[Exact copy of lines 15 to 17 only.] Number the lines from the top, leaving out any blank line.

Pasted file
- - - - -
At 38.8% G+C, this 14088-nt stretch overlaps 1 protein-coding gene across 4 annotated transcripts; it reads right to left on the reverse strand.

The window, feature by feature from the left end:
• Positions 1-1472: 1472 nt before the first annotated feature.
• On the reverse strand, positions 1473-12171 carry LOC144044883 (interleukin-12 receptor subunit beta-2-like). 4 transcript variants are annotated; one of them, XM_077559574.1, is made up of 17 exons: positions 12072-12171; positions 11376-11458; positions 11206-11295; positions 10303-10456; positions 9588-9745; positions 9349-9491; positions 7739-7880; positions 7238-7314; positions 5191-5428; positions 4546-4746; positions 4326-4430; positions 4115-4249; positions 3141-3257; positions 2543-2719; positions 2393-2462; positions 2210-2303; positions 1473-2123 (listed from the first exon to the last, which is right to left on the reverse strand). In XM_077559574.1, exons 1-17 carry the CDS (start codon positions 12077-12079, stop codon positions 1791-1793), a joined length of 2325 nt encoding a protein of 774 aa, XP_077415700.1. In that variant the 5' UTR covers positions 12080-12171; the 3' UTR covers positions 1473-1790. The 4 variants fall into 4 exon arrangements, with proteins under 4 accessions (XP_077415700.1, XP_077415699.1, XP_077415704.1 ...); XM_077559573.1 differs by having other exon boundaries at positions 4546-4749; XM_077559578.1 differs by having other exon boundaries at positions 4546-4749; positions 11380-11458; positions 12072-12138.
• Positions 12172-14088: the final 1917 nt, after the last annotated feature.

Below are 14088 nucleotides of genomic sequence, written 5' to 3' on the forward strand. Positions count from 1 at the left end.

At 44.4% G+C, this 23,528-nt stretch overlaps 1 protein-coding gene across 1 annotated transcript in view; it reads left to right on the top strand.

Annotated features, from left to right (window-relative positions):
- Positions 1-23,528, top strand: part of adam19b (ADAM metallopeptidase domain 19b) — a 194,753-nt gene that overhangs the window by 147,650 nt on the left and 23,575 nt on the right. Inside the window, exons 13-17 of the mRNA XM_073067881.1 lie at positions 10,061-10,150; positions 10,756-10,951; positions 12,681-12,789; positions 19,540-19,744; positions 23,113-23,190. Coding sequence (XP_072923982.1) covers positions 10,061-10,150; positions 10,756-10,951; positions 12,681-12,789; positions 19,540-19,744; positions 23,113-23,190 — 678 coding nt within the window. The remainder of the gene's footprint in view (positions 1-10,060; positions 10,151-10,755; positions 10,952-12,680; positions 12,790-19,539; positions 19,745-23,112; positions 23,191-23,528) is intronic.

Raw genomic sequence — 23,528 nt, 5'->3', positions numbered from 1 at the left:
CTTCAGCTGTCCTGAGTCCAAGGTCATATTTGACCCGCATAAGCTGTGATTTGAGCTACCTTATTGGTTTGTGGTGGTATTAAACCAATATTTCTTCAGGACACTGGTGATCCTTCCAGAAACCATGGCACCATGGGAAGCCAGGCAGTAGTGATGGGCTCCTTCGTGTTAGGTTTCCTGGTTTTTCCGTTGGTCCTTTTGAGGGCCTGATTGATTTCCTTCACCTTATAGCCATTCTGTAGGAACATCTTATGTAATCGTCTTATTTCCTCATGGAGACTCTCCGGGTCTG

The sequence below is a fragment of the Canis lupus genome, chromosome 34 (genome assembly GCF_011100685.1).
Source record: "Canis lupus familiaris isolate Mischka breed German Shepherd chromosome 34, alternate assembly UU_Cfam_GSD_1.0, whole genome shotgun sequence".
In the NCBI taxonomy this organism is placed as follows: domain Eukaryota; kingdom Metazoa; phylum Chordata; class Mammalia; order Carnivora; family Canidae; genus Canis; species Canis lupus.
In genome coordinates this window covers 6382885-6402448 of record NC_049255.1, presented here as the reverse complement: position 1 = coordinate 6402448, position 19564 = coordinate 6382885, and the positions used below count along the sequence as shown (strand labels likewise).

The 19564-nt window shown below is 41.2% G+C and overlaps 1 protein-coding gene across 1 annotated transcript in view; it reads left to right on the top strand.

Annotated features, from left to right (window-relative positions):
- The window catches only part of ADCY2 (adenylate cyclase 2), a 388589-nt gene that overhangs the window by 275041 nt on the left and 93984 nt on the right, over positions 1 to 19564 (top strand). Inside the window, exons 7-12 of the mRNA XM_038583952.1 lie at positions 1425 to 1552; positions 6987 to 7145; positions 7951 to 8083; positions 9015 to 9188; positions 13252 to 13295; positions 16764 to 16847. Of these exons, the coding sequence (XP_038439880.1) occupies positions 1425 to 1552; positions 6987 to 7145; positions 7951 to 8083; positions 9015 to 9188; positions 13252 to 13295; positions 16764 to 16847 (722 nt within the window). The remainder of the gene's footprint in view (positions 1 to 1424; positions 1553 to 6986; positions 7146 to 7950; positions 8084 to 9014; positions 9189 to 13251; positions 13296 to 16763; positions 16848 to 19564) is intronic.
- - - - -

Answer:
In genome coordinates this window covers 6382885-6402448 of record NC_049255.1, presented here as the reverse complement: position 1 = coordinate 6402448, position 19564 = coordinate 6382885, and the positions used below count along the sequence as shown (strand labels likewise).

The 19564-nt window shown below is 41.2% G+C and overlaps 1 protein-coding gene across 1 annotated transcript in view; it reads left to right on the top strand.

Annotated features, from left to right (window-relative positions):